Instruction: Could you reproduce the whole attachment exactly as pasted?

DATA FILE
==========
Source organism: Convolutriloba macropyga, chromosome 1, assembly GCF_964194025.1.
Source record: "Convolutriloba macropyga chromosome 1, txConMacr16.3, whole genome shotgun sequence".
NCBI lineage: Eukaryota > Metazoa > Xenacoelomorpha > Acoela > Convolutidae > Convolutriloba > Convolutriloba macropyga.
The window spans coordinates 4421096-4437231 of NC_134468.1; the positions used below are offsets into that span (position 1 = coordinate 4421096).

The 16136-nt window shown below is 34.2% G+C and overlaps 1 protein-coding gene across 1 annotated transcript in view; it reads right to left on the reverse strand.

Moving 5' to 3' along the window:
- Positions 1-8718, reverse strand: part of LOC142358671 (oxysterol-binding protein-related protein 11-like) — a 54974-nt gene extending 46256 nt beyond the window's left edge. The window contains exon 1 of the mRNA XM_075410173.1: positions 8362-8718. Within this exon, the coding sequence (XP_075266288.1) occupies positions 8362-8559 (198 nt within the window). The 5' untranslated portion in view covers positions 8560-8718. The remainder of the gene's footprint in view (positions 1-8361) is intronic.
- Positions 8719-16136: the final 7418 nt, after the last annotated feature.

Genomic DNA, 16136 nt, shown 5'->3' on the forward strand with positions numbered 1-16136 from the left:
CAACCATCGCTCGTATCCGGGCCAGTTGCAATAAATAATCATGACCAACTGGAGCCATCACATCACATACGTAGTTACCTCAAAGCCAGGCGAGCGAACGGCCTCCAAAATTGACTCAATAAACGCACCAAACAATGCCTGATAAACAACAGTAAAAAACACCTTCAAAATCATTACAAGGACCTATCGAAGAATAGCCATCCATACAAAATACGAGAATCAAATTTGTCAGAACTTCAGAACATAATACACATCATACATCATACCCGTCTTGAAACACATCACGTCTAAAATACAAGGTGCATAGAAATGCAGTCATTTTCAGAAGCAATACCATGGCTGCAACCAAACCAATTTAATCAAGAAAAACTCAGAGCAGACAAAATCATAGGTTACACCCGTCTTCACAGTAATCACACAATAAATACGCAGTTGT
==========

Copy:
Source organism: Convolutriloba macropyga, chromosome 1, assembly GCF_964194025.1.
Source record: "Convolutriloba macropyga chromosome 1, txConMacr16.3, whole genome shotgun sequence".
NCBI lineage: Eukaryota > Metazoa > Xenacoelomorpha > Acoela > Convolutidae > Convolutriloba > Convolutriloba macropyga.
The window spans coordinates 4421096-4437231 of NC_134468.1; the positions used below are offsets into that span (position 1 = coordinate 4421096).

The 16136-nt window shown below is 34.2% G+C and overlaps 1 protein-coding gene across 1 annotated transcript in view; it reads right to left on the reverse strand.

Moving 5' to 3' along the window:
- Positions 1-8718, reverse strand: part of LOC142358671 (oxysterol-binding protein-related protein 11-like) — a 54974-nt gene extending 46256 nt beyond the window's left edge. The window contains exon 1 of the mRNA XM_075410173.1: positions 8362-8718. Within this exon, the coding sequence (XP_075266288.1) occupies positions 8362-8559 (198 nt within the window). The 5' untranslated portion in view covers positions 8560-8718. The remainder of the gene's footprint in view (positions 1-8361) is intronic.
- Positions 8719-16136: the final 7418 nt, after the last annotated feature.

Genomic DNA, 16136 nt, shown 5'->3' on the forward strand with positions numbered 1-16136 from the left:
CAACCATCGCTCGTATCCGGGCCAGTTGCAATAAATAATCATGACCAACTGGAGCCATCACATCACATACGTAGTTACCTCAAAGCCAGGCGAGCGAACGGCCTCCAAAATTGACTCAATAAACGCACCAAACAATGCCTGATAAACAACAGTAAAAAACACCTTCAAAATCATTACAAGGACCTATCGAAGAATAGCCATCCATACAAAATACGAGAATCAAATTTGTCAGAACTTCAGAACATAATACACATCATACATCATACCCGTCTTGAAACACATCACGTCTAAAATACAAGGTGCATAGAAATGCAGTCATTTTCAGAAGCAATACCATGGCTGCAACCAAACCAATTTAATCAAGAAAAACTCAGAGCAGACAAAATCATAGGTTACACCCGTCTTCACAGTAATCACACAATAAATACGCAGTTGT